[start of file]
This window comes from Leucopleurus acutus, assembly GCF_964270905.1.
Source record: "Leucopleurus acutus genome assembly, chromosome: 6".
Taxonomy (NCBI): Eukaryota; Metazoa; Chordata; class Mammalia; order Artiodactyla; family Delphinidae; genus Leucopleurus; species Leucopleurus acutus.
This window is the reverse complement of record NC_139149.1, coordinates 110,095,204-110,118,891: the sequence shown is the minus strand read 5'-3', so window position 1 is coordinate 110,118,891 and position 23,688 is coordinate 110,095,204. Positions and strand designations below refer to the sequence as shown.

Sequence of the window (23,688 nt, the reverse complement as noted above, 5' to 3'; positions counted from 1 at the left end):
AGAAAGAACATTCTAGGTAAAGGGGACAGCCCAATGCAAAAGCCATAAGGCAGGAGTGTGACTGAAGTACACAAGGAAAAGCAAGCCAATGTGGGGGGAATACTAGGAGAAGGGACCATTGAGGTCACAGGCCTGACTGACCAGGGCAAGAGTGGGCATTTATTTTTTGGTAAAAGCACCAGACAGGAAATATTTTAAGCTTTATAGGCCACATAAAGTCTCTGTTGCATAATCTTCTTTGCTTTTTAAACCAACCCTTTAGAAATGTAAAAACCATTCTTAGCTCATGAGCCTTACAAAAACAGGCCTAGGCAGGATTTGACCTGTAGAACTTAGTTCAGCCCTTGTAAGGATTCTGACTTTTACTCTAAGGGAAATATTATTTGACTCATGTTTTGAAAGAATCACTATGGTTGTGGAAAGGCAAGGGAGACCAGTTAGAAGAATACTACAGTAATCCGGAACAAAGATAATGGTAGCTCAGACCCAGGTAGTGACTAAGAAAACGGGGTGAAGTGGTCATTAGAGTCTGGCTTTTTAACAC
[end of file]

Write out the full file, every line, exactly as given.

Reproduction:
This window comes from Leucopleurus acutus, assembly GCF_964270905.1.
Source record: "Leucopleurus acutus genome assembly, chromosome: 6".
Taxonomy (NCBI): Eukaryota; Metazoa; Chordata; class Mammalia; order Artiodactyla; family Delphinidae; genus Leucopleurus; species Leucopleurus acutus.
This window is the reverse complement of record NC_139149.1, coordinates 110,095,204-110,118,891: the sequence shown is the minus strand read 5'-3', so window position 1 is coordinate 110,118,891 and position 23,688 is coordinate 110,095,204. Positions and strand designations below refer to the sequence as shown.

Sequence of the window (23,688 nt, the reverse complement as noted above, 5' to 3'; positions counted from 1 at the left end):
AGAAAGAACATTCTAGGTAAAGGGGACAGCCCAATGCAAAAGCCATAAGGCAGGAGTGTGACTGAAGTACACAAGGAAAAGCAAGCCAATGTGGGGGGAATACTAGGAGAAGGGACCATTGAGGTCACAGGCCTGACTGACCAGGGCAAGAGTGGGCATTTATTTTTTGGTAAAAGCACCAGACAGGAAATATTTTAAGCTTTATAGGCCACATAAAGTCTCTGTTGCATAATCTTCTTTGCTTTTTAAACCAACCCTTTAGAAATGTAAAAACCATTCTTAGCTCATGAGCCTTACAAAAACAGGCCTAGGCAGGATTTGACCTGTAGAACTTAGTTCAGCCCTTGTAAGGATTCTGACTTTTACTCTAAGGGAAATATTATTTGACTCATGTTTTGAAAGAATCACTATGGTTGTGGAAAGGCAAGGGAGACCAGTTAGAAGAATACTACAGTAATCCGGAACAAAGATAATGGTAGCTCAGACCCAGGTAGTGACTAAGAAAACGGGGTGAAGTGGTCATTAGAGTCTGGCTTTTTAACAC